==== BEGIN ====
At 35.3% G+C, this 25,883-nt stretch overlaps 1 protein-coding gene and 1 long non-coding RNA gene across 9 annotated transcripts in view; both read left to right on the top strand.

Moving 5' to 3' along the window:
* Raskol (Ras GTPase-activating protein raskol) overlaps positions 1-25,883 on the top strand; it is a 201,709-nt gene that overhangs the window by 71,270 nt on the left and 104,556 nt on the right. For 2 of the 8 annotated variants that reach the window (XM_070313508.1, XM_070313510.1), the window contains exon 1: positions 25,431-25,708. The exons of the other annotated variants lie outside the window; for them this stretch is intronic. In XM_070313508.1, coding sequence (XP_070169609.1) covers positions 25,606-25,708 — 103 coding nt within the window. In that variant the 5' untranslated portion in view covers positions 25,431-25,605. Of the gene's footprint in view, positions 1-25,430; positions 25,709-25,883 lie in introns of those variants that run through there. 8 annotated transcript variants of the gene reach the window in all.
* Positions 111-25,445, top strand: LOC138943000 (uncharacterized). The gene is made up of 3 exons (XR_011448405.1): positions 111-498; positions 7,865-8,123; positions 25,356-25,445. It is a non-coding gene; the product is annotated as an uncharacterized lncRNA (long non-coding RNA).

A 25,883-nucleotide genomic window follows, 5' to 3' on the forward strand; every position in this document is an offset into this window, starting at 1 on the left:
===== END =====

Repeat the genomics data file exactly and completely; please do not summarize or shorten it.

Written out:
At 35.3% G+C, this 25,883-nt stretch overlaps 1 protein-coding gene and 1 long non-coding RNA gene across 9 annotated transcripts in view; both read left to right on the top strand.

Moving 5' to 3' along the window:
* Raskol (Ras GTPase-activating protein raskol) overlaps positions 1-25,883 on the top strand; it is a 201,709-nt gene that overhangs the window by 71,270 nt on the left and 104,556 nt on the right. For 2 of the 8 annotated variants that reach the window (XM_070313508.1, XM_070313510.1), the window contains exon 1: positions 25,431-25,708. The exons of the other annotated variants lie outside the window; for them this stretch is intronic. In XM_070313508.1, coding sequence (XP_070169609.1) covers positions 25,606-25,708 — 103 coding nt within the window. In that variant the 5' untranslated portion in view covers positions 25,431-25,605. Of the gene's footprint in view, positions 1-25,430; positions 25,709-25,883 lie in introns of those variants that run through there. 8 annotated transcript variants of the gene reach the window in all.
* Positions 111-25,445, top strand: LOC138943000 (uncharacterized). The gene is made up of 3 exons (XR_011448405.1): positions 111-498; positions 7,865-8,123; positions 25,356-25,445. It is a non-coding gene; the product is annotated as an uncharacterized lncRNA (long non-coding RNA).

A 25,883-nucleotide genomic window follows, 5' to 3' on the forward strand; every position in this document is an offset into this window, starting at 1 on the left: